Whitehorse Daily Star

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Photo by Dustin Cook

DEVELOPING SKILLS – Players taking part in the Yukon midget Arctic Winter Games development program shoot on net during a drill at a weekly practice Wednesday evening at the Canada Games Centre. The second team trial is this weekend.

Image title

Photo by Dustin Cook

Midget development team working for AWG

What started as a way to give young athletes a chance to keep playing hockey as they reached the midget age has modified into a weekly program with the goal of preparing for the Arctic Winter Games in March.

By Dustin Cook on January 11, 2018

What started as a way to give young athletes a chance to keep playing hockey as they reached the midget age has modified into a weekly program with the goal of preparing for the Arctic Winter Games in March.

The midget program was organized by Elgin Schwantz who will be the head coach of the male midget team for the AWG.

After the midget Mustangs program didn’t have enough players for a team, Schwantz decided to host weekly ice sessions for kids who wanted to keep playing outside of the Whitehorse Minor Hockey Association midget house league.

“It just gives the kids something to do. I find especially the kids that still want to play the game, it keeps them out of trouble for that many hours a day,” Schwantz said. “It’s a good program but it’s iffy right now.”

The inaugural year for the program has presented challenges in playing competitive games, Schwantz said.

They tried to host teams for a tournament in Whitehorse, similar to the International Showdown hosted by the bantam team at the beginning of December, but were unable to get teams to commit.

Schwantz said they were also looking at leaving the territory for tournaments and that was also an option for the AWG team when finalized at the end of January, but it produced conflicts for some players.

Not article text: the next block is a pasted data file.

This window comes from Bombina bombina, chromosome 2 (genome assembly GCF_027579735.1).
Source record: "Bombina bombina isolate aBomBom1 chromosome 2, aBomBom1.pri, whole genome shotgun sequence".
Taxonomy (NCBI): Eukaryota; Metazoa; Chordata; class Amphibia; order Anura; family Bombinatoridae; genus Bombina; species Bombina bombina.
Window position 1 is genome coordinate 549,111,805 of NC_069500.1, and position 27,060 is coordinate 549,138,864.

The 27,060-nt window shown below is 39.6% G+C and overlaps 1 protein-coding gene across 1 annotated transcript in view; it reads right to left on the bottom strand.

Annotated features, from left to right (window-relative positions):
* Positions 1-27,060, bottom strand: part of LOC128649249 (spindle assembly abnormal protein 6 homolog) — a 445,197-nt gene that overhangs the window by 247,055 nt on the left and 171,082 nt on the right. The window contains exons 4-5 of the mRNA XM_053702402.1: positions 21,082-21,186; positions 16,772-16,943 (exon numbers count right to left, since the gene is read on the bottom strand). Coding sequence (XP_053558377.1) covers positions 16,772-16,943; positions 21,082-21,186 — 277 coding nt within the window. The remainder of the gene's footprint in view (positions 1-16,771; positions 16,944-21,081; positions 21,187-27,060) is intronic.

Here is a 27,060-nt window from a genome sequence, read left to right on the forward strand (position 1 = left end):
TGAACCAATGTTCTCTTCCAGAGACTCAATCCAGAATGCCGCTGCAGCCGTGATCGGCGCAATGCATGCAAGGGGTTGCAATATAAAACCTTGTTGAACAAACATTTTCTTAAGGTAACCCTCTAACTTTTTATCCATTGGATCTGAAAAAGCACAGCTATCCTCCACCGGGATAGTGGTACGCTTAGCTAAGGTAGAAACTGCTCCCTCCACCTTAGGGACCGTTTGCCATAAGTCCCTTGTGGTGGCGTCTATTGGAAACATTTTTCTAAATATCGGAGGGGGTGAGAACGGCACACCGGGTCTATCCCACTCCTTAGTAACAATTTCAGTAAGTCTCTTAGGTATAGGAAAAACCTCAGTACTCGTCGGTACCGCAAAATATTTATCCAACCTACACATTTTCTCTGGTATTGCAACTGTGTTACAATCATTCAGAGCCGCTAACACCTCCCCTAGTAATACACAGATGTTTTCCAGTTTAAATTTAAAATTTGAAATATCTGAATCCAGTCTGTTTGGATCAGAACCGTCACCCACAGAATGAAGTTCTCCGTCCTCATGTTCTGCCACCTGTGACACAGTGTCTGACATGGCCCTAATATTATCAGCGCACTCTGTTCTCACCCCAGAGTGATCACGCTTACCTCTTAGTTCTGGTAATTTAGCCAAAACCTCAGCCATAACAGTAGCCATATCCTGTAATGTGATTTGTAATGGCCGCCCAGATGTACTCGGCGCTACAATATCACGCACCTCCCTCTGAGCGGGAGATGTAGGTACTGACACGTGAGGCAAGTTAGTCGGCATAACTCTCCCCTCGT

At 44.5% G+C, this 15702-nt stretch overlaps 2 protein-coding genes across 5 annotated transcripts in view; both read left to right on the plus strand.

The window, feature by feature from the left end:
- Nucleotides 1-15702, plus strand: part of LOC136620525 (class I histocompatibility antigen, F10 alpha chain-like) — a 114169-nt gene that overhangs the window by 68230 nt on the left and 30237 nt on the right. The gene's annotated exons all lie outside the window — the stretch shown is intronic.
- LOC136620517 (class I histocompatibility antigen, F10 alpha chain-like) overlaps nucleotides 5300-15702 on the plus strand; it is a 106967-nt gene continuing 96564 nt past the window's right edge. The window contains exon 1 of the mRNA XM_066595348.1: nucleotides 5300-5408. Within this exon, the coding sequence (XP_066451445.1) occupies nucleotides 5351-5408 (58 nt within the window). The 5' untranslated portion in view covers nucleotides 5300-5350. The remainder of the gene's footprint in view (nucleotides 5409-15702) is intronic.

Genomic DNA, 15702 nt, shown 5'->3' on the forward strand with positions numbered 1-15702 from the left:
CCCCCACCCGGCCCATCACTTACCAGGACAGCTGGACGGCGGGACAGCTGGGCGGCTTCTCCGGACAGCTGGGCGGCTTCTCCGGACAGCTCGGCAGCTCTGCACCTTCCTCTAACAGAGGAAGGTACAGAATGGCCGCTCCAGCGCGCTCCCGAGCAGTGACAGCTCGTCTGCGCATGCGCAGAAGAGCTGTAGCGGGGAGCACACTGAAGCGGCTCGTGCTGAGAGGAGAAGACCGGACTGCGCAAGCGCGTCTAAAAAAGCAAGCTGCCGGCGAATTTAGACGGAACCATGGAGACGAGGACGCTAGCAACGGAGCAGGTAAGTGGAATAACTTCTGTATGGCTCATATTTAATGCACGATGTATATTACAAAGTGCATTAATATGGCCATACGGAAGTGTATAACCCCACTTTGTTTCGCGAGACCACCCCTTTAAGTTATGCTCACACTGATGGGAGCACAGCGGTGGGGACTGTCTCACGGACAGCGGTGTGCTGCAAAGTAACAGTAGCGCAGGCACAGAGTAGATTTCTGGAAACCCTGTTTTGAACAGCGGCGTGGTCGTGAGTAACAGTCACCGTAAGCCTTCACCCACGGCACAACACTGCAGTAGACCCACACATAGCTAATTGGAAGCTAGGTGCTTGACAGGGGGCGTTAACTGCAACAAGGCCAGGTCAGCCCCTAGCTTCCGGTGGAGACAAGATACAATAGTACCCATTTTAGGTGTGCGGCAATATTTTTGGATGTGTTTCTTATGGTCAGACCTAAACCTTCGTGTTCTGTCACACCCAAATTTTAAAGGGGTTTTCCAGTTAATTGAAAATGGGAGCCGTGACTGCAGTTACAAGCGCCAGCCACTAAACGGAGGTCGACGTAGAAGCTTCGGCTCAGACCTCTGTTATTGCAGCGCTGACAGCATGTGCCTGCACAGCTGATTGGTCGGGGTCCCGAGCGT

“We still practice once a week and we tried to do tournaments and couldn’t get enough bodies to commit to tournaments so we cancelled them,” Schwantz said. “So now the focus is just Arctic’s and practice once a week.”

The second set of AWG trials for all three hockey teams will be held this weekend with three sessions between Friday and Sunday.

The first set of trials at the end of December saw more players than were typically coming out to the weekly Wednesday practices for the midget program, noted Schwantz, as athletes who were playing out of town returned home for the holidays and were able to tryout.

“The boys that were playing out of town for different teams came home for Christmas and tried out so we had definitely different players,” he said.

Typically, Schwantz said the Wednesday night practices at the Canada Games Centre have between 13 and 18 skaters, while the first trial alone had about 20 skaters and two goalies.

One of the goalies was from Haines Junction, who Schwantz said was the only attendee from outside Whitehorse.

The turnout was surprising to Schwantz and with even more players possibly attending the second weekend of trials, tough decisions lie ahead in naming the 17-player roster.

“It’s going to be lots of decision-making on our parts to pick the team,” he said.

The numbers for each weekly practice does fluctuate, Schwantz said, but has seen growth since the program started in October and now they have a regular group that frequently attends the sessions that focus on competitive and high- level training.

And even though the team was unable to garner enough interest for tournament play, the rink is filled with players eager to advance their skills and play the game they love every Wednesday evening – which was the original incentive for Schwantz.

“It was just me trying to give these kids another option for hockey because there was nothing,” he said.

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